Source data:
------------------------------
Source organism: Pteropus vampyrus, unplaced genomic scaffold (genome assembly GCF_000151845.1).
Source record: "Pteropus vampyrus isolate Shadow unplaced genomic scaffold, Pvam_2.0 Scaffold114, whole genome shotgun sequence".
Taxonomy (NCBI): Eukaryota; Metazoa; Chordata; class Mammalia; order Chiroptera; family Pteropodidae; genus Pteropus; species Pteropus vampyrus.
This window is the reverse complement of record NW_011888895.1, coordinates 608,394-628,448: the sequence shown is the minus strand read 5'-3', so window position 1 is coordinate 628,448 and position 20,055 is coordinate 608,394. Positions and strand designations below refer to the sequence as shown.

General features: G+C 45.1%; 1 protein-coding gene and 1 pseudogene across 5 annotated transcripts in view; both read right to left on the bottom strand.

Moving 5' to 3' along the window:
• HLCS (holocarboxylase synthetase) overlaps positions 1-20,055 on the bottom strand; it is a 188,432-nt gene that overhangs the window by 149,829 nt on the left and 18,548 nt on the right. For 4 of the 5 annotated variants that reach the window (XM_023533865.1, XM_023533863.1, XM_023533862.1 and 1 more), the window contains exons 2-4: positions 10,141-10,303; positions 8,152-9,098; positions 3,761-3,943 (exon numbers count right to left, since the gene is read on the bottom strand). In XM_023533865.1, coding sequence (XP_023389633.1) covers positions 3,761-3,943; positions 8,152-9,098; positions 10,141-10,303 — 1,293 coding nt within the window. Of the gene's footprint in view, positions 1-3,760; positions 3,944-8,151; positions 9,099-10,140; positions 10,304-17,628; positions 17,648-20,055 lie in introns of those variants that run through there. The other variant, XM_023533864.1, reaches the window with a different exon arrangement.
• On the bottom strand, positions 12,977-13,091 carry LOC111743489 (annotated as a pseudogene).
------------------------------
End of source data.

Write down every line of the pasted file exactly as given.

Source organism: Pteropus vampyrus, unplaced genomic scaffold (genome assembly GCF_000151845.1).
Source record: "Pteropus vampyrus isolate Shadow unplaced genomic scaffold, Pvam_2.0 Scaffold114, whole genome shotgun sequence".
Taxonomy (NCBI): Eukaryota; Metazoa; Chordata; class Mammalia; order Chiroptera; family Pteropodidae; genus Pteropus; species Pteropus vampyrus.
This window is the reverse complement of record NW_011888895.1, coordinates 608,394-628,448: the sequence shown is the minus strand read 5'-3', so window position 1 is coordinate 628,448 and position 20,055 is coordinate 608,394. Positions and strand designations below refer to the sequence as shown.

General features: G+C 45.1%; 1 protein-coding gene and 1 pseudogene across 5 annotated transcripts in view; both read right to left on the bottom strand.

Moving 5' to 3' along the window:
• HLCS (holocarboxylase synthetase) overlaps positions 1-20,055 on the bottom strand; it is a 188,432-nt gene that overhangs the window by 149,829 nt on the left and 18,548 nt on the right. For 4 of the 5 annotated variants that reach the window (XM_023533865.1, XM_023533863.1, XM_023533862.1 and 1 more), the window contains exons 2-4: positions 10,141-10,303; positions 8,152-9,098; positions 3,761-3,943 (exon numbers count right to left, since the gene is read on the bottom strand). In XM_023533865.1, coding sequence (XP_023389633.1) covers positions 3,761-3,943; positions 8,152-9,098; positions 10,141-10,303 — 1,293 coding nt within the window. Of the gene's footprint in view, positions 1-3,760; positions 3,944-8,151; positions 9,099-10,140; positions 10,304-17,628; positions 17,648-20,055 lie in introns of those variants that run through there. The other variant, XM_023533864.1, reaches the window with a different exon arrangement.
• On the bottom strand, positions 12,977-13,091 carry LOC111743489 (annotated as a pseudogene).